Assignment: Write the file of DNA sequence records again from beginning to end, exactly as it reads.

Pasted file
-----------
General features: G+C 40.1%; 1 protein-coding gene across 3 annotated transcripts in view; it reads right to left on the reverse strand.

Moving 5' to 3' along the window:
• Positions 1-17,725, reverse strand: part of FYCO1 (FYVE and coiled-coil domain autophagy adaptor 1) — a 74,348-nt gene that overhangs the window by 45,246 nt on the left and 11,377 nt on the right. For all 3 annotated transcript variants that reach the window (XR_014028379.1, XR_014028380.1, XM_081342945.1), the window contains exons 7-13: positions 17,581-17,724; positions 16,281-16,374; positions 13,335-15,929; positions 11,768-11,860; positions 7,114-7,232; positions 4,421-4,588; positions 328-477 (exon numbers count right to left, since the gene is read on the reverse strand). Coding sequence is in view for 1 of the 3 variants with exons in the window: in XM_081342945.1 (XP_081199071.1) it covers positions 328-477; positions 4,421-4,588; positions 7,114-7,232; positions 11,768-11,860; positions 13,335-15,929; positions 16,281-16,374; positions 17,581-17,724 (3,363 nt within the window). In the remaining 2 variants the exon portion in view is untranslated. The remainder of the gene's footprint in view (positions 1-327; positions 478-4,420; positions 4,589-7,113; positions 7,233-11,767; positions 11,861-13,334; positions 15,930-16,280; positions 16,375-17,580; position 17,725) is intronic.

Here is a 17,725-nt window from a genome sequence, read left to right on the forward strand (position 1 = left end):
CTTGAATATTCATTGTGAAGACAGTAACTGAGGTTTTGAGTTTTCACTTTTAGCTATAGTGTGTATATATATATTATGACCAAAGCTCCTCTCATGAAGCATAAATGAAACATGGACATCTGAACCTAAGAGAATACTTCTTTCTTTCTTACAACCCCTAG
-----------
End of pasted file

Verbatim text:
General features: G+C 40.1%; 1 protein-coding gene across 3 annotated transcripts in view; it reads right to left on the reverse strand.

Moving 5' to 3' along the window:
• Positions 1-17,725, reverse strand: part of FYCO1 (FYVE and coiled-coil domain autophagy adaptor 1) — a 74,348-nt gene that overhangs the window by 45,246 nt on the left and 11,377 nt on the right. For all 3 annotated transcript variants that reach the window (XR_014028379.1, XR_014028380.1, XM_081342945.1), the window contains exons 7-13: positions 17,581-17,724; positions 16,281-16,374; positions 13,335-15,929; positions 11,768-11,860; positions 7,114-7,232; positions 4,421-4,588; positions 328-477 (exon numbers count right to left, since the gene is read on the reverse strand). Coding sequence is in view for 1 of the 3 variants with exons in the window: in XM_081342945.1 (XP_081199071.1) it covers positions 328-477; positions 4,421-4,588; positions 7,114-7,232; positions 11,768-11,860; positions 13,335-15,929; positions 16,281-16,374; positions 17,581-17,724 (3,363 nt within the window). In the remaining 2 variants the exon portion in view is untranslated. The remainder of the gene's footprint in view (positions 1-327; positions 478-4,420; positions 4,589-7,113; positions 7,233-11,767; positions 11,861-13,334; positions 15,930-16,280; positions 16,375-17,580; position 17,725) is intronic.

Here is a 17,725-nt window from a genome sequence, read left to right on the forward strand (position 1 = left end):
CTTGAATATTCATTGTGAAGACAGTAACTGAGGTTTTGAGTTTTCACTTTTAGCTATAGTGTGTATATATATATTATGACCAAAGCTCCTCTCATGAAGCATAAATGAAACATGGACATCTGAACCTAAGAGAATACTTCTTTCTTTCTTACAACCCCTAG